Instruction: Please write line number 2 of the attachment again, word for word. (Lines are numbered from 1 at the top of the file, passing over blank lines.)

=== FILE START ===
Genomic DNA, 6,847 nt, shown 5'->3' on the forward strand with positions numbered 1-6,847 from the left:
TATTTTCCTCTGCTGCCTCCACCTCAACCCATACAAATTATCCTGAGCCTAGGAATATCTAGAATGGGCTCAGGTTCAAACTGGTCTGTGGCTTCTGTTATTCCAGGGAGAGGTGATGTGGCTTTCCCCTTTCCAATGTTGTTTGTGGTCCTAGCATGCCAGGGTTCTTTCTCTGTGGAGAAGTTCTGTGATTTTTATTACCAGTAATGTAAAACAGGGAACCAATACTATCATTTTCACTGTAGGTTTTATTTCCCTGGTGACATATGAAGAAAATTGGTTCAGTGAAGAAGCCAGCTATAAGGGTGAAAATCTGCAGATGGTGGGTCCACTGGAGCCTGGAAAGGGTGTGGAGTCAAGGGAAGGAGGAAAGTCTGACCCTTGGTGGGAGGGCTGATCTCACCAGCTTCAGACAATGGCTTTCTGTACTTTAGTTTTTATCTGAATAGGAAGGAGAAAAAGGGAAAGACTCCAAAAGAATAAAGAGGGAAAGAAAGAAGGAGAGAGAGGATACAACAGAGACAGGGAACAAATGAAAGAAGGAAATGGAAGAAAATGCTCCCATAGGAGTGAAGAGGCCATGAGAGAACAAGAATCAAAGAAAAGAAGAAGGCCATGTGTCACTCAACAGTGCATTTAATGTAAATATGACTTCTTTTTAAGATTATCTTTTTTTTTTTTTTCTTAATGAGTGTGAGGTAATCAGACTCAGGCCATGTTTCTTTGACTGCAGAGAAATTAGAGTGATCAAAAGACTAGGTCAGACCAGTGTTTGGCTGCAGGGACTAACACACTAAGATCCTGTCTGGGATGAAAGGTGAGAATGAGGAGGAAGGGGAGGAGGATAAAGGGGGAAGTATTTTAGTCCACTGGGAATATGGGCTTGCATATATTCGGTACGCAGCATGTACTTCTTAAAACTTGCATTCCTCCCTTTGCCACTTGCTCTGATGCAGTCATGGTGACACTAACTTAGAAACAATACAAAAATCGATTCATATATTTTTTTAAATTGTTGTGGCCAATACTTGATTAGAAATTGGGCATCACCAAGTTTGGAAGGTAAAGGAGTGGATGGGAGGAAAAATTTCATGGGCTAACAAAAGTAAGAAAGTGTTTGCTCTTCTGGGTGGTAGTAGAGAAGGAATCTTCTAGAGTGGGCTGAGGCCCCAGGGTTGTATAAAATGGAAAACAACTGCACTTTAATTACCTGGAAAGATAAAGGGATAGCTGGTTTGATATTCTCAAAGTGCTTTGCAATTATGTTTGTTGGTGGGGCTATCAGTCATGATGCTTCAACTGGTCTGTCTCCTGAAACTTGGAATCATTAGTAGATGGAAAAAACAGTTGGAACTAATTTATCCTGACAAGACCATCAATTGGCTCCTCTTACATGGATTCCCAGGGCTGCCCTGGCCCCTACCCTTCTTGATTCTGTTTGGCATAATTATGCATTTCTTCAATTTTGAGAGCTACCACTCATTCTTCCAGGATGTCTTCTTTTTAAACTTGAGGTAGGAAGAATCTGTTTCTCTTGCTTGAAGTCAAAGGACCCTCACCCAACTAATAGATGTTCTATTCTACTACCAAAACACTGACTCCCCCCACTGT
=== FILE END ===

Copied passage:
TATTTTCCTCTGCTGCCTCCACCTCAACCCATACAAATTATCCTGAGCCTAGGAATATCTAGAATGGGCTCAGGTTCAAACTGGTCTGTGGCTTCTGTTATTCCAGGGAGAGGTGATGTGGCTTTCCCCTTTCCAATGTTGTTTGTGGTCCTAGCATGCCAGGGTTCTTTCTCTGTGGAGAAGTTCTGTGATTTTTATTACCAGTAATGTAAAACAGGGAACCAATACTATCATTTTCACTGTAGGTTTTATTTCCCTGGTGACATATGAAGAAAATTGGTTCAGTGAAGAAGCCAGCTATAAGGGTGAAAATCTGCAGATGGTGGGTCCACTGGAGCCTGGAAAGGGTGTGGAGTCAAGGGAAGGAGGAAAGTCTGACCCTTGGTGGGAGGGCTGATCTCACCAGCTTCAGACAATGGCTTTCTGTACTTTAGTTTTTATCTGAATAGGAAGGAGAAAAAGGGAAAGACTCCAAAAGAATAAAGAGGGAAAGAAAGAAGGAGAGAGAGGATACAACAGAGACAGGGAACAAATGAAAGAAGGAAATGGAAGAAAATGCTCCCATAGGAGTGAAGAGGCCATGAGAGAACAAGAATCAAAGAAAAGAAGAAGGCCATGTGTCACTCAACAGTGCATTTAATGTAAATATGACTTCTTTTTAAGATTATCTTTTTTTTTTTTTTCTTAATGAGTGTGAGGTAATCAGACTCAGGCCATGTTTCTTTGACTGCAGAGAAATTAGAGTGATCAAAAGACTAGGTCAGACCAGTGTTTGGCTGCAGGGACTAACACACTAAGATCCTGTCTGGGATGAAAGGTGAGAATGAGGAGGAAGGGGAGGAGGATAAAGGGGGAAGTATTTTAGTCCACTGGGAATATGGGCTTGCATATATTCGGTACGCAGCATGTACTTCTTAAAACTTGCATTCCTCCCTTTGCCACTTGCTCTGATGCAGTCATGGTGACACTAACTTAGAAACAATACAAAAATCGATTCATATATTTTTTTAAATTGTTGTGGCCAATACTTGATTAGAAATTGGGCATCACCAAGTTTGGAAGGTAAAGGAGTGGATGGGAGGAAAAATTTCATGGGCTAACAAAAGTAAGAAAGTGTTTGCTCTTCTGGGTGGTAGTAGAGAAGGAATCTTCTAGAGTGGGCTGAGGCCCCAGGGTTGTATAAAATGGAAAACAACTGCACTTTAATTACCTGGAAAGATAAAGGGATAGCTGGTTTGATATTCTCAAAGTGCTTTGCAATTATGTTTGTTGGTGGGGCTATCAGTCATGATGCTTCAACTGGTCTGTCTCCTGAAACTTGGAATCATTAGTAGATGGAAAAAACAGTTGGAACTAATTTATCCTGACAAGACCATCAATTGGCTCCTCTTACATGGATTCCCAGGGCTGCCCTGGCCCCTACCCTTCTTGATTCTGTTTGGCATAATTATGCATTTCTTCAATTTTGAGAGCTACCACTCATTCTTCCAGGATGTCTTCTTTTTAAACTTGAGGTAGGAAGAATCTGTTTCTCTTGCTTGAAGTCAAAGGACCCTCACCCAACTAATAGATGTTCTATTCTACTACCAAAACACTGACTCCCCCCACTGT